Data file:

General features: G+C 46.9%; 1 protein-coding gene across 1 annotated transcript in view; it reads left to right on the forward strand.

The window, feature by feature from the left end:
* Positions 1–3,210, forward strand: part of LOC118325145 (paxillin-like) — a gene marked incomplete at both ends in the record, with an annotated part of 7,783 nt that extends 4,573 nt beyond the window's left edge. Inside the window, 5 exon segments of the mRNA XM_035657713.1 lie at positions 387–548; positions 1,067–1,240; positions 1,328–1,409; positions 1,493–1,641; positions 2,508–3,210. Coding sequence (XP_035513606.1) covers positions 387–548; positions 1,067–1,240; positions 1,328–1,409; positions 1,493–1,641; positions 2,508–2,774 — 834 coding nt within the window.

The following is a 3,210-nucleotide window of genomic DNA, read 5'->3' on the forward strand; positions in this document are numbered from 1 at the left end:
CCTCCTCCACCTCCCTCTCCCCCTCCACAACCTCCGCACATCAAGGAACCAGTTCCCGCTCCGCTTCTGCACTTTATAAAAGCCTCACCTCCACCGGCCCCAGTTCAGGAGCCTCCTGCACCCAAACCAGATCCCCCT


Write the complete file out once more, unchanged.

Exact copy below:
General features: G+C 46.9%; 1 protein-coding gene across 1 annotated transcript in view; it reads left to right on the forward strand.

The window, feature by feature from the left end:
* Positions 1–3,210, forward strand: part of LOC118325145 (paxillin-like) — a gene marked incomplete at both ends in the record, with an annotated part of 7,783 nt that extends 4,573 nt beyond the window's left edge. Inside the window, 5 exon segments of the mRNA XM_035657713.1 lie at positions 387–548; positions 1,067–1,240; positions 1,328–1,409; positions 1,493–1,641; positions 2,508–3,210. Coding sequence (XP_035513606.1) covers positions 387–548; positions 1,067–1,240; positions 1,328–1,409; positions 1,493–1,641; positions 2,508–2,774 — 834 coding nt within the window.

The following is a 3,210-nucleotide window of genomic DNA, read 5'->3' on the forward strand; positions in this document are numbered from 1 at the left end:
CCTCCTCCACCTCCCTCTCCCCCTCCACAACCTCCGCACATCAAGGAACCAGTTCCCGCTCCGCTTCTGCACTTTATAAAAGCCTCACCTCCACCGGCCCCAGTTCAGGAGCCTCCTGCACCCAAACCAGATCCCCCT